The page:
A map showing lots of fires in the north Mission and Tenderloin.
Click to jump to the map and explore fires in your neighborhood. Map by Will Jarrett.

Throughout 2020, an average of 12 fires burned in the Mission every week.

In neighboring communities, things were not much better. There were roughly three fires every week in the Castro/Upper Market area, seven in SoMa and eight in the Tenderloin.

This was not a typical year. Between 2019 and 2020, many neighborhoods saw a dramatic rise in fires. They leaped up 43 percent in the Tenderloin, 50 percent in the Mission, 63 percent in the Castro/Upper Market area and over 70 percent in SoMa. Taken as a whole, fires in San Francisco increased by more than a quarter within a single year.

And in 2021, the situation does not seem to have improved. The city endured more fires in the first 10 months of this year than it did throughout the entirety of 2019, according to public San Francisco Fire Department (SFFD) data.

Mission residents have long recognized that fires are a problem in their neighborhood, but the pandemic dramatically worsened the situation. With shelters shutting their doors to prevent the spread of Covid-19, many San Franciscans had nowhere to go but encampments. These are often extremely unsafe, and the combination of combustible materials and open flames can turn tents into tinderboxes.

In the Mission, fires jumped over 50%

in 2020. Garbage fires nearly doubled.

600

The number of fire incidents

specifically recorded as tent

or encampment fires more

than tripled in 2020.

500

Type of fire

400

Garbage

Recorded

fire

incidents

Encampment

Structure

300

Vehicle

Other

200

100

0

2015

2016

2018

2019

2021*

2017

2020

*up to Oct. 31st

Year

In the Mission, fires jumped

over 50% last year. Garbage

fires almost doubled.

Type of fire

Garbage

Encampment

Structure

Vehicle

Other

2015

2016

2017

The number of

fire incidents

specifically

recorded as tent

or encampment

fires more than

tripled in 2020.

2018

2019

2020

2021

(up to Oct. 31st)

0

200

400

600

Fire incidents

SFFD data shows that the rise in fires across San Francisco was mainly driven by so-called “garbage fires.” This is a broad label used by SFFD that includes lots of different scenarios, but in general it means the fires happened outdoors and involved trash.

Lt. Jonathan Baxter, a spokesperson for the fire department, said that frontline firefighters attributed many of these fires to encampments. Although they are generally small, their impact should not be underestimated, he said: “Any fire is dangerous – especially in San Francisco, where we have such a condensed city.”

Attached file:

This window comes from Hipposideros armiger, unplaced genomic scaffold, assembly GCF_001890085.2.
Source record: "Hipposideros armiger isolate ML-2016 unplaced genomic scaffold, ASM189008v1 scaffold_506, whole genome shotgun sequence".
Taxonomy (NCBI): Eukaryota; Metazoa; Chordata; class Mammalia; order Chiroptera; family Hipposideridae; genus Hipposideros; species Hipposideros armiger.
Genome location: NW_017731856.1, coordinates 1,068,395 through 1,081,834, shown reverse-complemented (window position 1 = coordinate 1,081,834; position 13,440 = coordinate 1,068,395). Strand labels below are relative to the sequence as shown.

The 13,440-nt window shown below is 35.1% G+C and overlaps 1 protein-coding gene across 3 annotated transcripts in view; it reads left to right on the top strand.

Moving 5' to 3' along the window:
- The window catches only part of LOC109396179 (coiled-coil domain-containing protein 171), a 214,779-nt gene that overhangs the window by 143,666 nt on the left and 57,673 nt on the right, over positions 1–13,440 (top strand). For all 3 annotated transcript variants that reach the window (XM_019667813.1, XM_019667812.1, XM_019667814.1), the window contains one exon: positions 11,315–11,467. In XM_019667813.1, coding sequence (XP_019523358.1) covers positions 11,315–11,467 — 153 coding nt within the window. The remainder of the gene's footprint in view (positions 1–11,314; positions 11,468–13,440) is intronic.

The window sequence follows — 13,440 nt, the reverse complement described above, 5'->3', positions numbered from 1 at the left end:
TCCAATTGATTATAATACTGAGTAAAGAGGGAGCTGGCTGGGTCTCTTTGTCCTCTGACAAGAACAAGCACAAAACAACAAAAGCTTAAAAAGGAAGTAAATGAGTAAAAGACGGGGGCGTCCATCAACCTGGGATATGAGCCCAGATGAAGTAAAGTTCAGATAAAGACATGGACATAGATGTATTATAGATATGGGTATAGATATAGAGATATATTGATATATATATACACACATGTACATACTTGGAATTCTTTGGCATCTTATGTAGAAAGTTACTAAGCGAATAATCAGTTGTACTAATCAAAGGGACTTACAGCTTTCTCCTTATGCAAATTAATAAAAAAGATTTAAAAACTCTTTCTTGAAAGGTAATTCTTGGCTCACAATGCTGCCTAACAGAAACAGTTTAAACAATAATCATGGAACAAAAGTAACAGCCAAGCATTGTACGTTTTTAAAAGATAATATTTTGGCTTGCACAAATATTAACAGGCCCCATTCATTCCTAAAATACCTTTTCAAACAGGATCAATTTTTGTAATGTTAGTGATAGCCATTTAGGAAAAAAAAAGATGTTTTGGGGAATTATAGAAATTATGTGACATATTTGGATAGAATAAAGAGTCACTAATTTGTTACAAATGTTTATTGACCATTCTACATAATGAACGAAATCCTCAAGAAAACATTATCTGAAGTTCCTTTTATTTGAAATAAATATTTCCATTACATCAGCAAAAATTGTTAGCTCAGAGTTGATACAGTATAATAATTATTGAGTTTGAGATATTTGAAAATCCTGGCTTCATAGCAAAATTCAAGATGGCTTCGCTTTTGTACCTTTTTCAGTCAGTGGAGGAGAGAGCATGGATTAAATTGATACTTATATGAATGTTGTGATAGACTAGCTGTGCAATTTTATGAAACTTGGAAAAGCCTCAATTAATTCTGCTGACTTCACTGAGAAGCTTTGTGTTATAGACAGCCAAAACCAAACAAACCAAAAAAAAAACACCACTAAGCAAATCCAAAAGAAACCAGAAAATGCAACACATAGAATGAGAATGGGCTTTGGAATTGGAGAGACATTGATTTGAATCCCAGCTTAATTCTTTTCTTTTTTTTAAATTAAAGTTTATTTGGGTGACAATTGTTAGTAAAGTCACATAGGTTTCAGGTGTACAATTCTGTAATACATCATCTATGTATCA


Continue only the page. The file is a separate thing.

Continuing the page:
The department’s data does not record an increase in injuries or fatalities from fires in 2020, but there was major property damage. Records indicate an estimated $80 million in combined property and contents damage throughout the year.

Baxter said many of the recent fires were caused by people in and around tents using open flames to cook and keep warm. Drug paraphernalia found at the scene of some blazes suggests that some were started in the preparation of drugs, he added.

This year, SFFD has so far counted 245 instances of fires being started intentionally, and some believe the actual number to be higher. Christin Evans, a local business owner and volunteer for the Coalition on Homelessness, said that she had seen instances of suspected arson involving tents that were not recorded as intentional.

In July 2021, three tents near 750 Florida Street caught alight around 10:30 p.m. The occupants survived, although one sustained burns on his hands from putting out the fire. Evans said the tents’ residents insist they were not using an open flame at the time. They believe that a housed neighbor set their tents on fire after they refused to move.

The incident was reported by Evans and a report from fire investigators is pending. It has been recorded as an “Outside rubbish, trash or waste fire” in SFFD data.

“Arson is not necessarily common,” said Evans, “but this was not unique either.”

Most neighborhoods in San Francisco saw an increase

in fires. The rise in the Mission was bigger than most.

Pacific Heights

Financial District/South Beach

Chinatown

North Beach

Mission Bay

Nob Hill

Bernal Heights

Bayview Hunters Point

Western Addition

Outer Richmond

Sunset/Parkside

Potrero Hill

Tenderloin

Hayes Valley

Marina

Mission

Castro/Upper Market

South of Market

−40

−30

−20

−10

10

20

30

40

50

60

70

0

Change in fire incidents from 2019 to 2020 (%)

Most neighborhoods in San Francisco

saw an increase in fires. The rise in

the Mission was bigger than most.

Pacific Heights

Financial District/South Beach

Chinatown

North Beach

Mission Bay

Nob Hill

Bernal Heights

Bayview Hunters Point

Western Addition

Outer Richmond

Sunset/Parkside

Potrero Hill

Tenderloin

Hayes Valley

Marina

Mission

Castro/Upper Market